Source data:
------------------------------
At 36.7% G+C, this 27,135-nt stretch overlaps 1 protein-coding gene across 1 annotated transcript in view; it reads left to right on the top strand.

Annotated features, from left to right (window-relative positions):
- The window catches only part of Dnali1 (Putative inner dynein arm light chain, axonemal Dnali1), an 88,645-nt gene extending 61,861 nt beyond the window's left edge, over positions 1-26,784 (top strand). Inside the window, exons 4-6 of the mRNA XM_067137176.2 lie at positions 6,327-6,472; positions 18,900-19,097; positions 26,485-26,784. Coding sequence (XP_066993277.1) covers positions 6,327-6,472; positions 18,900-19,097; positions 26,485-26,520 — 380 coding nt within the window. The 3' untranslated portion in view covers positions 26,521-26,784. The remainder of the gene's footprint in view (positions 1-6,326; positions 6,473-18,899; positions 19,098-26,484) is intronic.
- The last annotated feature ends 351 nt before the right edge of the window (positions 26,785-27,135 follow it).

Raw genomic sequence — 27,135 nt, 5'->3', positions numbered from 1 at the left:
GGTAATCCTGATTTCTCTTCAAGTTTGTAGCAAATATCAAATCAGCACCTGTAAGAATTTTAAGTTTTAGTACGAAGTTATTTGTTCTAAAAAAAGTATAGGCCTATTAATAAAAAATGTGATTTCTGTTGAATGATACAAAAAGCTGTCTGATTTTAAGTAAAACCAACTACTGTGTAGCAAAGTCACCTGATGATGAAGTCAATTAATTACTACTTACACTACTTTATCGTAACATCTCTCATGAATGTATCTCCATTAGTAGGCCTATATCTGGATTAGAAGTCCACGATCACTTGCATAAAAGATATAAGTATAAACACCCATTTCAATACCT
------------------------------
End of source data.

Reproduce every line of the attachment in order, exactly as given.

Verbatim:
At 36.7% G+C, this 27,135-nt stretch overlaps 1 protein-coding gene across 1 annotated transcript in view; it reads left to right on the top strand.

Annotated features, from left to right (window-relative positions):
- The window catches only part of Dnali1 (Putative inner dynein arm light chain, axonemal Dnali1), an 88,645-nt gene extending 61,861 nt beyond the window's left edge, over positions 1-26,784 (top strand). Inside the window, exons 4-6 of the mRNA XM_067137176.2 lie at positions 6,327-6,472; positions 18,900-19,097; positions 26,485-26,784. Coding sequence (XP_066993277.1) covers positions 6,327-6,472; positions 18,900-19,097; positions 26,485-26,520 — 380 coding nt within the window. The 3' untranslated portion in view covers positions 26,521-26,784. The remainder of the gene's footprint in view (positions 1-6,326; positions 6,473-18,899; positions 19,098-26,484) is intronic.
- The last annotated feature ends 351 nt before the right edge of the window (positions 26,785-27,135 follow it).

Raw genomic sequence — 27,135 nt, 5'->3', positions numbered from 1 at the left:
GGTAATCCTGATTTCTCTTCAAGTTTGTAGCAAATATCAAATCAGCACCTGTAAGAATTTTAAGTTTTAGTACGAAGTTATTTGTTCTAAAAAAAGTATAGGCCTATTAATAAAAAATGTGATTTCTGTTGAATGATACAAAAAGCTGTCTGATTTTAAGTAAAACCAACTACTGTGTAGCAAAGTCACCTGATGATGAAGTCAATTAATTACTACTTACACTACTTTATCGTAACATCTCTCATGAATGTATCTCCATTAGTAGGCCTATATCTGGATTAGAAGTCCACGATCACTTGCATAAAAGATATAAGTATAAACACCCATTTCAATACCT